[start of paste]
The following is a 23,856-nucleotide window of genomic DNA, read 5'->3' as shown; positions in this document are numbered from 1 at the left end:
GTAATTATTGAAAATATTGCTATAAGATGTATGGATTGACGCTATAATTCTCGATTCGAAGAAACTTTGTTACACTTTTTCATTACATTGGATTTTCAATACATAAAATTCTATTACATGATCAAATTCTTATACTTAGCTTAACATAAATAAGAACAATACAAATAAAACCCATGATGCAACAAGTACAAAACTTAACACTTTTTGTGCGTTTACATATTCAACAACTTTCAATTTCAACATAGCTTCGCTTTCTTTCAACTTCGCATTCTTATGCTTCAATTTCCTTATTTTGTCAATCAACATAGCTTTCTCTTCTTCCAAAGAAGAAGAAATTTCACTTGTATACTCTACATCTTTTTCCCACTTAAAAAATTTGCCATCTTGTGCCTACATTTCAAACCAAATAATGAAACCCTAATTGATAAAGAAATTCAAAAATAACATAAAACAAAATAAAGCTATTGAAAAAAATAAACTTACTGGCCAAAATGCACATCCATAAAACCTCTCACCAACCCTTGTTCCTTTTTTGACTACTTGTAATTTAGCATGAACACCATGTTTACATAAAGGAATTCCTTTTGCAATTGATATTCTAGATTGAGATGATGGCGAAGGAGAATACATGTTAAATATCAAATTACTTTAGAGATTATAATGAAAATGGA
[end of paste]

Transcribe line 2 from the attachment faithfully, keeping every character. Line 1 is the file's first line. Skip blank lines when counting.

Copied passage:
GTAATTATTGAAAATATTGCTATAAGATGTATGGATTGACGCTATAATTCTCGATTCGAAGAAACTTTGTTACACTTTTTCATTACATTGGATTTTCAATACATAAAATTCTATTACATGATCAAATTCTTATACTTAGCTTAACATAAATAAGAACAATACAAATAAAACCCATGATGCAACAAGTACAAAACTTAACACTTTTTGTGCGTTTACATATTCAACAACTTTCAATTTCAACATAGCTTCGCTTTCTTTCAACTTCGCATTCTTATGCTTCAATTTCCTTATTTTGTCAATCAACATAGCTTTCTCTTCTTCCAAAGAAGAAGAAATTTCACTTGTATACTCTACATCTTTTTCCCACTTAAAAAATTTGCCATCTTGTGCCTACATTTCAAACCAAATAATGAAACCCTAATTGATAAAGAAATTCAAAAATAACATAAAACAAAATAAAGCTATTGAAAAAAATAAACTTACTGGCCAAAATGCACATCCATAAAACCTCTCACCAACCCTTGTTCCTTTTTTGACTACTTGTAATTTAGCATGAACACCATGTTTACATAAAGGAATTCCTTTTGCAATTGATATTCTAGATTGAGATGATGGCGAAGGAGAATACATGTTAAATATCAAATTACTTTAGAGATTATAATGAAAATGGA